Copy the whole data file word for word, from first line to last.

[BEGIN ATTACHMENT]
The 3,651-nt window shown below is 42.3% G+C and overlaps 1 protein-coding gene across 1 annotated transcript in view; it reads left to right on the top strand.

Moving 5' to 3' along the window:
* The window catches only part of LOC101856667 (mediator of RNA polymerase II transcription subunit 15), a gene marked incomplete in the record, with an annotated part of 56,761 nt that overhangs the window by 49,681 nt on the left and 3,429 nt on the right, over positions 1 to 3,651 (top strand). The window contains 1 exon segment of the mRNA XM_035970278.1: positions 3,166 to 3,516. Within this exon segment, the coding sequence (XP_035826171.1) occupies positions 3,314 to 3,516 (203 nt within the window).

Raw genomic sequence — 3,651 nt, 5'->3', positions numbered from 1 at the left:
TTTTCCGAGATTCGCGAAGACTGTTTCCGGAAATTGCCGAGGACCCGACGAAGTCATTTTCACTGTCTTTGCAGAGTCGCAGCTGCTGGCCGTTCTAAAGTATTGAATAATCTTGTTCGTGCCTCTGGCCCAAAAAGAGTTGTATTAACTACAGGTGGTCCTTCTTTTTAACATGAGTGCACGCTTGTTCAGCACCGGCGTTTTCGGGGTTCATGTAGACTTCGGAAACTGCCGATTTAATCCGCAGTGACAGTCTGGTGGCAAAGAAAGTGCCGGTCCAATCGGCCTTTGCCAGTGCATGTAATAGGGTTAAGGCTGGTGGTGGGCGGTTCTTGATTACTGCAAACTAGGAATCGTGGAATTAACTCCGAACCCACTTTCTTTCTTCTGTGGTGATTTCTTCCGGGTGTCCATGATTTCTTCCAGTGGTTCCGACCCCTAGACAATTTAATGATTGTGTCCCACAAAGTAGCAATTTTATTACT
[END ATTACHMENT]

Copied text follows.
The 3,651-nt window shown below is 42.3% G+C and overlaps 1 protein-coding gene across 1 annotated transcript in view; it reads left to right on the top strand.

Moving 5' to 3' along the window:
* The window catches only part of LOC101856667 (mediator of RNA polymerase II transcription subunit 15), a gene marked incomplete in the record, with an annotated part of 56,761 nt that overhangs the window by 49,681 nt on the left and 3,429 nt on the right, over positions 1 to 3,651 (top strand). The window contains 1 exon segment of the mRNA XM_035970278.1: positions 3,166 to 3,516. Within this exon segment, the coding sequence (XP_035826171.1) occupies positions 3,314 to 3,516 (203 nt within the window).

Raw genomic sequence — 3,651 nt, 5'->3', positions numbered from 1 at the left:
TTTTCCGAGATTCGCGAAGACTGTTTCCGGAAATTGCCGAGGACCCGACGAAGTCATTTTCACTGTCTTTGCAGAGTCGCAGCTGCTGGCCGTTCTAAAGTATTGAATAATCTTGTTCGTGCCTCTGGCCCAAAAAGAGTTGTATTAACTACAGGTGGTCCTTCTTTTTAACATGAGTGCACGCTTGTTCAGCACCGGCGTTTTCGGGGTTCATGTAGACTTCGGAAACTGCCGATTTAATCCGCAGTGACAGTCTGGTGGCAAAGAAAGTGCCGGTCCAATCGGCCTTTGCCAGTGCATGTAATAGGGTTAAGGCTGGTGGTGGGCGGTTCTTGATTACTGCAAACTAGGAATCGTGGAATTAACTCCGAACCCACTTTCTTTCTTCTGTGGTGATTTCTTCCGGGTGTCCATGATTTCTTCCAGTGGTTCCGACCCCTAGACAATTTAATGATTGTGTCCCACAAAGTAGCAATTTTATTACT